Economic challenges 2019 - Seven dangers loom | Sunday Observer

Economic challenges 2019 - Seven dangers loom

The economic environment in which Sri Lanka ushered in 2019, is clearly the most unfavourable in recent history.

First, economic growth has been decelerating in the past few years as the Government’s economic management did not function effectively due to political instability within the government.

Second, foreign investments in emerging market economies including Sri Lanka have been flowing out to the US due to the tight monetary policy implemented by the US Federal Reserve (Central Bank of the United States), in 2018 through sharp increase in interest rates by 1% and reduced supply of dollars to the market and protectionist economic policy implemented by US President Donald Trump.

Therefore, Sri Lanka confronts a considerable shortage of funds, rise in Interest rates and excessive depreciation of currency (more than 19%) due to heavy outflow of foreign investments.

Third, another round of high Interest rates is caused by the downgrade of the Sovereign credit rating of the country.

Fourth, a considerable reduction in the foreign reserve to below US$ 7 bn is a threat to the international economic stability of the country.

Fifth, consequent to the increase in Interest rates and shortages of funds in the market, new borrowings of the government to service the debt stock in 2019 are challenging. Therefore, the possible use of foreign reserves to settle Sovereign Bonds of US$ 1 bn (due this month) will be a threat to the economy.

Sixth, the Government’s promise of several concessions to the public would cause further deterioration on the Fiscal front.

Seventh, the Central Bank (CB) has failed to control the excessive depreciation of the currency and maintained local Interest rates at subsidised levels through printing of money.

This will cause further depreciation of the currency though imports financed by new money printing at subsidised interest rates. Therefore, the CB has not been able to maintain the economic stability of the country.

Economic challenges

This challenging economic environment won’t be easy to fix in 2019. New challenges will arise in 2019. First, the US Fed has updated its economic forecasts and communicated another Interest rate hike of at least 0.5% in 2019.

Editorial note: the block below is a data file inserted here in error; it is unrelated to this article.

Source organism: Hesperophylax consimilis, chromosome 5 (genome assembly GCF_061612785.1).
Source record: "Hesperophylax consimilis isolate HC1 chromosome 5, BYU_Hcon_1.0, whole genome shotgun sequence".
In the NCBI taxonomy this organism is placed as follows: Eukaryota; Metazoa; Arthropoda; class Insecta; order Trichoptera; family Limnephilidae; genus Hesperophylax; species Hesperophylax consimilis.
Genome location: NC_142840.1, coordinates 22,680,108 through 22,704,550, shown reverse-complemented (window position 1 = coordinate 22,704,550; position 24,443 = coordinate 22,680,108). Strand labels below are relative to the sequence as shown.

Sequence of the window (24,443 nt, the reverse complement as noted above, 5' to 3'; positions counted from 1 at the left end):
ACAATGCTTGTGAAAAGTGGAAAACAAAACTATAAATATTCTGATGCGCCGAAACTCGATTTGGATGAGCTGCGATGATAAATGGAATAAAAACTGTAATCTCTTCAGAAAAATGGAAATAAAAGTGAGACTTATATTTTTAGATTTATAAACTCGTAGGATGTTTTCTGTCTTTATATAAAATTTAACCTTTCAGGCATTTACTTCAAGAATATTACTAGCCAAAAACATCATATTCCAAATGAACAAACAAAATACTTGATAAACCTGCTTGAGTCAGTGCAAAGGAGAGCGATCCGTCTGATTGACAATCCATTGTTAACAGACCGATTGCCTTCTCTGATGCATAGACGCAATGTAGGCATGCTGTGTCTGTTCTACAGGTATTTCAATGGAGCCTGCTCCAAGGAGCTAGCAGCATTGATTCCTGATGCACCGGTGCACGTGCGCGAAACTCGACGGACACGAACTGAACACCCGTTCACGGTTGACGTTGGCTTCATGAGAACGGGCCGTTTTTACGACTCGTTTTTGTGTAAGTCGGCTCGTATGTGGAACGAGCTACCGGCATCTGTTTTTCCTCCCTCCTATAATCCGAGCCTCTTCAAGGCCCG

Several European central banks including the European Central Bank have indicated a tightening of their Monetary policies in 2019 and beyond after following ultra-loose monetary policies during the past decade to recover from the global financial crisis of 2007/09.

Along with the monetary tightening and global trade tensions between the US and China, targets for world growth in 2019 have been revised downward, and the global monetary tightening will adversely affect economic activities and prices in Sri Lanka, through further shortages of funds and increase in Interest rates.

Second, continued currency depreciation caused by the outflow of foreign investments will raise prices of imports and domestic prices in general.

Third, as three elections are due this and next year, the fiscal policy would be more inclined to consumer concessions than economic development. As a result, the rise in fiscal expenditure/deficit will cause further increase in Interest rates and prices in the country.

Fourth, public debt stock and debt burden will rise further.

Fifth, to control further depreciation of the currency, a considerable increase in domestic Interest rates from the present subsidised levels is urgently required to re-attract foreign capital which has already fled the country and to reduce the demand for credit so as to discourage imports.

For example, a similar currency turmoil in 2000 was resolved by raising policy interest rates to 20%-23% (by 10%-11%) between March 2001 and January 2000 supported with several direct exchange and credit controls. Government securities yield rates rose above 18% in 2008 and 11%-13% in 2012 faster than the increase in policy interest rates effected to address similar concerns on foreign trade deficit and reserves.

Sixth, high interest rates will drag the economy into further deceleration/downturn.